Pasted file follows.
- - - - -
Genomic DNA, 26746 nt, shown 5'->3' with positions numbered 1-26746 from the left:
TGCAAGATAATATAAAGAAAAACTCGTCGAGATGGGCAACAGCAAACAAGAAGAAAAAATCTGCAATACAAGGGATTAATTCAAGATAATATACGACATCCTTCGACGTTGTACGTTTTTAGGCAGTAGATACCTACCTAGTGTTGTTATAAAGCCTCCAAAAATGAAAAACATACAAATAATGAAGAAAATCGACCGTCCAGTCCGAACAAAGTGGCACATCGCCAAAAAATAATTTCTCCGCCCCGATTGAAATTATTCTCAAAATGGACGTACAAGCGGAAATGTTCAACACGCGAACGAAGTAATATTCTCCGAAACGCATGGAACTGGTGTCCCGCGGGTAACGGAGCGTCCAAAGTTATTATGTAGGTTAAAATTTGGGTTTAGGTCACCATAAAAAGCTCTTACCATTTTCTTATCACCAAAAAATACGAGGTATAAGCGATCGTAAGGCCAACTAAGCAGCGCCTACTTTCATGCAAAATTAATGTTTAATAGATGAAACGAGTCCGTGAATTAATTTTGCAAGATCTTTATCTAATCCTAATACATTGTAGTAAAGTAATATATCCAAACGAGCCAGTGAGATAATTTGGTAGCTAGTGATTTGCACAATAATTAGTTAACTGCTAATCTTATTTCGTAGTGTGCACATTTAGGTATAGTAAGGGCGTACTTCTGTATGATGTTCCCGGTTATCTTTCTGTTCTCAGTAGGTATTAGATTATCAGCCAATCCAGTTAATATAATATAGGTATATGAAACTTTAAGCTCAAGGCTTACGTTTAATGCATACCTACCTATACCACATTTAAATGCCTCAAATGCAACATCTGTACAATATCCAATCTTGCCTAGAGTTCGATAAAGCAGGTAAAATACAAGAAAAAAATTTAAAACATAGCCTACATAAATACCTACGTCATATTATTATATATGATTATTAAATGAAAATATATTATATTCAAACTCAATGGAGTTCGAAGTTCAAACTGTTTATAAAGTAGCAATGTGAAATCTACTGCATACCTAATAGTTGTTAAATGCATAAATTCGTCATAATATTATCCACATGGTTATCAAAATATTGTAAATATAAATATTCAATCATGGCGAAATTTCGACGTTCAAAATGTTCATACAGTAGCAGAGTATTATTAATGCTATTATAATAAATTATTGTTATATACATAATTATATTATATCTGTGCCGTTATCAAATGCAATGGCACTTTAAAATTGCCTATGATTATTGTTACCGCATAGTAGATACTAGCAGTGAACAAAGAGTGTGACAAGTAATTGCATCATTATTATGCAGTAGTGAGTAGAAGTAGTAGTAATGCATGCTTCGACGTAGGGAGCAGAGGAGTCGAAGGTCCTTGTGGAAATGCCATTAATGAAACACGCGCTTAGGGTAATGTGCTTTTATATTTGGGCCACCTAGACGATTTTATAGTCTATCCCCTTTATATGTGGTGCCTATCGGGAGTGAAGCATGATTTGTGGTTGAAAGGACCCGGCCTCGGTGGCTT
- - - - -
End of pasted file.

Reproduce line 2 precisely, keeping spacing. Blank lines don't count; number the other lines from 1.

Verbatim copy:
TGCAAGATAATATAAAGAAAAACTCGTCGAGATGGGCAACAGCAAACAAGAAGAAAAAATCTGCAATACAAGGGATTAATTCAAGATAATATACGACATCCTTCGACGTTGTACGTTTTTAGGCAGTAGATACCTACCTAGTGTTGTTATAAAGCCTCCAAAAATGAAAAACATACAAATAATGAAGAAAATCGACCGTCCAGTCCGAACAAAGTGGCACATCGCCAAAAAATAATTTCTCCGCCCCGATTGAAATTATTCTCAAAATGGACGTACAAGCGGAAATGTTCAACACGCGAACGAAGTAATATTCTCCGAAACGCATGGAACTGGTGTCCCGCGGGTAACGGAGCGTCCAAAGTTATTATGTAGGTTAAAATTTGGGTTTAGGTCACCATAAAAAGCTCTTACCATTTTCTTATCACCAAAAAATACGAGGTATAAGCGATCGTAAGGCCAACTAAGCAGCGCCTACTTTCATGCAAAATTAATGTTTAATAGATGAAACGAGTCCGTGAATTAATTTTGCAAGATCTTTATCTAATCCTAATACATTGTAGTAAAGTAATATATCCAAACGAGCCAGTGAGATAATTTGGTAGCTAGTGATTTGCACAATAATTAGTTAACTGCTAATCTTATTTCGTAGTGTGCACATTTAGGTATAGTAAGGGCGTACTTCTGTATGATGTTCCCGGTTATCTTTCTGTTCTCAGTAGGTATTAGATTATCAGCCAATCCAGTTAATATAATATAGGTATATGAAACTTTAAGCTCAAGGCTTACGTTTAATGCATACCTACCTATACCACATTTAAATGCCTCAAATGCAACATCTGTACAATATCCAATCTTGCCTAGAGTTCGATAAAGCAGGTAAAATACAAGAAAAAAATTTAAAACATAGCCTACATAAATACCTACGTCATATTATTATATATGATTATTAAATGAAAATATATTATATTCAAACTCAATGGAGTTCGAAGTTCAAACTGTTTATAAAGTAGCAATGTGAAATCTACTGCATACCTAATAGTTGTTAAATGCATAAATTCGTCATAATATTATCCACATGGTTATCAAAATATTGTAAATATAAATATTCAATCATGGCGAAATTTCGACGTTCAAAATGTTCATACAGTAGCAGAGTATTATTAATGCTATTATAATAAATTATTGTTATATACATAATTATATTATATCTGTGCCGTTATCAAATGCAATGGCACTTTAAAATTGCCTATGATTATTGTTACCGCATAGTAGATACTAGCAGTGAACAAAGAGTGTGACAAGTAATTGCATCATTATTATGCAGTAGTGAGTAGAAGTAGTAGTAATGCATGCTTCGACGTAGGGAGCAGAGGAGTCGAAGGTCCTTGTGGAAATGCCATTAATGAAACACGCGCTTAGGGTAATGTGCTTTTATATTTGGGCCACCTAGACGATTTTATAGTCTATCCCCTTTATATGTGGTGCCTATCGGGAGTGAAGCATGATTTGTGGTTGAAAGGACCCGGCCTCGGTGGCTT